In the 1930s, colonial administrations conscious of the huge negative impact the disease had on the development of its territories, established large programmes to combat the spread and reduce the prevalence of sleeping sickness.
Over a 30 year period, specialized structures with dedicated and hardworking staff using systematic screening of populations managed to screen, treat and follow-up millions of individuals in Africa and almost stopped transmission of the disease in the early 1960s.
The rarity of cases led to a lack of interest in surveillance and the awareness of the risk of the disease to return waned. Gradually, the disease crept back and in the 1980s a number of flare-ups were observed in previously endemic areas, leading to a worrisome increase in the number of reported cases.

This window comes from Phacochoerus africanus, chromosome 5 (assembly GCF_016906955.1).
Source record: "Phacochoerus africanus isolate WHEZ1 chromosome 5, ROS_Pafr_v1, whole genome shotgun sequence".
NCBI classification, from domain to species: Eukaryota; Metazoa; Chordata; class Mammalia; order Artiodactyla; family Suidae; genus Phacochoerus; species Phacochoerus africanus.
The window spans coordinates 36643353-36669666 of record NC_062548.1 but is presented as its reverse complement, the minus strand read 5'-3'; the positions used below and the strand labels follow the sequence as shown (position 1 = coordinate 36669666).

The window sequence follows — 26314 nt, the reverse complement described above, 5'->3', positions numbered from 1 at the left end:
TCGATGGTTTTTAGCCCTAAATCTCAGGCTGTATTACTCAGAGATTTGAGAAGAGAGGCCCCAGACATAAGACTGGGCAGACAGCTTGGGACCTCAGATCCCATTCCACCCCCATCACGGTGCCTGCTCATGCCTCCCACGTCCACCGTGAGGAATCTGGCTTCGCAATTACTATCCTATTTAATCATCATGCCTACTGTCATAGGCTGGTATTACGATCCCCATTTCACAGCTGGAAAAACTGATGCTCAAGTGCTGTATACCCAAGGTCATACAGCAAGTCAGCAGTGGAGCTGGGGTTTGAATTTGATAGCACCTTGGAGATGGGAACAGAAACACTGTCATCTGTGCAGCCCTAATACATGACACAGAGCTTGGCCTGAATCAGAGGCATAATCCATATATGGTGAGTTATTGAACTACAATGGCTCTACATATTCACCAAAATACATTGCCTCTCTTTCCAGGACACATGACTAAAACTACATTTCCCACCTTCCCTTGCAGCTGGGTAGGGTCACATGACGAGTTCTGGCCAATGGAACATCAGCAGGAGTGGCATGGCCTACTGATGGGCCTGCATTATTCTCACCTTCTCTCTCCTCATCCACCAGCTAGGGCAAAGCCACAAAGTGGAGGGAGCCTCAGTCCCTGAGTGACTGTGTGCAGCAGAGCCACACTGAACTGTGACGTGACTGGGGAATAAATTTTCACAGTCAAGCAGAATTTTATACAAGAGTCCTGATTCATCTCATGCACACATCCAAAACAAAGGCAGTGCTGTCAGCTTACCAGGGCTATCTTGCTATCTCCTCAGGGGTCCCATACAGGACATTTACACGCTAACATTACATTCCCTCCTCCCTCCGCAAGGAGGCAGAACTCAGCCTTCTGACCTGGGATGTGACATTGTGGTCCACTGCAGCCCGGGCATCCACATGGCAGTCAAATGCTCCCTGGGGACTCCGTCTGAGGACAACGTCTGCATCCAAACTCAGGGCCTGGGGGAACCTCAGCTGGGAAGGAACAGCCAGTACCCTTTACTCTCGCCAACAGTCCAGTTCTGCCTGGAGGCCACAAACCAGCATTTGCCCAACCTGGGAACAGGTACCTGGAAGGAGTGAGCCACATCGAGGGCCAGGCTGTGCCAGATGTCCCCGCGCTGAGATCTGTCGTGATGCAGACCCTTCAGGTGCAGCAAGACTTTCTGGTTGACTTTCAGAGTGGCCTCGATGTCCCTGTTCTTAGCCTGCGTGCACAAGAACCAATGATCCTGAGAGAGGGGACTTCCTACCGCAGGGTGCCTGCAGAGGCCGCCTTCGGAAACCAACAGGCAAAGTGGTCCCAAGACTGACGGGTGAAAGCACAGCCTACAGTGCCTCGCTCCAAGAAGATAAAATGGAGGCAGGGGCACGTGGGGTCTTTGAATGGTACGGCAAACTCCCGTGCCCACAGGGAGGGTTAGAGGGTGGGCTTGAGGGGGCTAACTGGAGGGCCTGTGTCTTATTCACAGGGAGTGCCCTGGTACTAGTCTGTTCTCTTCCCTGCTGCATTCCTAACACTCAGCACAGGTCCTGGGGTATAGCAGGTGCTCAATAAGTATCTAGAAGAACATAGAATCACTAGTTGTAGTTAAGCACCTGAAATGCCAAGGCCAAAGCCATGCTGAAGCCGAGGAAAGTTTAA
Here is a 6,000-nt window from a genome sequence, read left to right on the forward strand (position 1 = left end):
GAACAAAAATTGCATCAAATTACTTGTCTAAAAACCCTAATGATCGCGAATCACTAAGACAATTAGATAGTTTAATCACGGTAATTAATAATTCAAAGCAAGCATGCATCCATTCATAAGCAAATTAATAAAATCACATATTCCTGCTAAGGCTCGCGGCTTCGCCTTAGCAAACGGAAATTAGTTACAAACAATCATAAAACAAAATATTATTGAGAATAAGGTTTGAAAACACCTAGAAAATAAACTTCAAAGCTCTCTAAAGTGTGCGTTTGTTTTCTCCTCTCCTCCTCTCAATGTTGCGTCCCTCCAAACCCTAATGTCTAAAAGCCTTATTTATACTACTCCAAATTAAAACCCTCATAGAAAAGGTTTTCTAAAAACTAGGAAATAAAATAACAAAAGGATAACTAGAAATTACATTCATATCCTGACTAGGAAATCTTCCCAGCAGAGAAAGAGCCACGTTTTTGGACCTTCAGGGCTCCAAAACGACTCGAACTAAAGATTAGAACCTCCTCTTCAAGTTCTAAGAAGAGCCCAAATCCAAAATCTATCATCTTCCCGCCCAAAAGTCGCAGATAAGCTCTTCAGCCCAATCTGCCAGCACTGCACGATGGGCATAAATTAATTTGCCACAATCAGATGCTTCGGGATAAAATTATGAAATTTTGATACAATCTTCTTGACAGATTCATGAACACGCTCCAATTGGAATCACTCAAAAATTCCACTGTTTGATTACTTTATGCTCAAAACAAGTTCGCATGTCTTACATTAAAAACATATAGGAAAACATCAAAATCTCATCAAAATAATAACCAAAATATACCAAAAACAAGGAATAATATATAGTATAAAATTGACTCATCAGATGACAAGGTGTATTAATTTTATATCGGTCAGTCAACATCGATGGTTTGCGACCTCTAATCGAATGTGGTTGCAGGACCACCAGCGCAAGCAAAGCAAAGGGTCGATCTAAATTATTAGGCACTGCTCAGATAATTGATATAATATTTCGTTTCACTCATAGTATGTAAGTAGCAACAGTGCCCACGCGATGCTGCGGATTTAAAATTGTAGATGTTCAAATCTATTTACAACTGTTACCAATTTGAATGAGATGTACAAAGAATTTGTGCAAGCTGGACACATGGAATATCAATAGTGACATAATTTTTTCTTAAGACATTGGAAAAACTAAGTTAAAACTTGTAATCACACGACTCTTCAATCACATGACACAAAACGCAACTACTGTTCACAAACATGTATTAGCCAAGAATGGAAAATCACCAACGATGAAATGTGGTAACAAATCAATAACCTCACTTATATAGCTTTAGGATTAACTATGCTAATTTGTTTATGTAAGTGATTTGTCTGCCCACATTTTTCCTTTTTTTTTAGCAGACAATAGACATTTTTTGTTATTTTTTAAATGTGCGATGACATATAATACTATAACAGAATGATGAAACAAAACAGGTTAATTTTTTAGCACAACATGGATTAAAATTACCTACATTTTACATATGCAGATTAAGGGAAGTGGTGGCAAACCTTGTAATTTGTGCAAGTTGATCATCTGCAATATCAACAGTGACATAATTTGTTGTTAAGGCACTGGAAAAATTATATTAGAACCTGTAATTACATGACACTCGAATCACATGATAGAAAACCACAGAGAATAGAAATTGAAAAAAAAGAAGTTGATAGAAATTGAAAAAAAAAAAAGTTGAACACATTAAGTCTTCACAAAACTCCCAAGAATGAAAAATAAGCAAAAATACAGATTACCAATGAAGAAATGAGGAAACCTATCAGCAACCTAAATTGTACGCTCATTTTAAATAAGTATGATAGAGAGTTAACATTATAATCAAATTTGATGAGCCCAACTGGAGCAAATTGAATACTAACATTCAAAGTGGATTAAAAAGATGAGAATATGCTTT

The greatest challenge to avoid a resurgence as experienced in the 1980s is to maintain sustainable control and surveillance. Sustainability can only be achieved through an integration of control and surveillance activities within a reinforced, existing health system.
The *current approach focuses on health systems and specialized teams. A specialized central structure at national level is necessary to ensure the monitoring, coordination and technical assistance needed. However the participation of the health system in the control is difficult with the existing tools. What is needed is a sensitive and specific test which would be cheap and easy to perform under field conditions. Also needed is a new drug, safe and easy to administer and able to cure both stages of the disease
* Report of a WHO Informal Consultation on sustainable control of human African trypanosomiasis, 1—3 May 2007, Geneva, Switzerland. Ref: WHO_CDS_NTD_IDM_2007.6.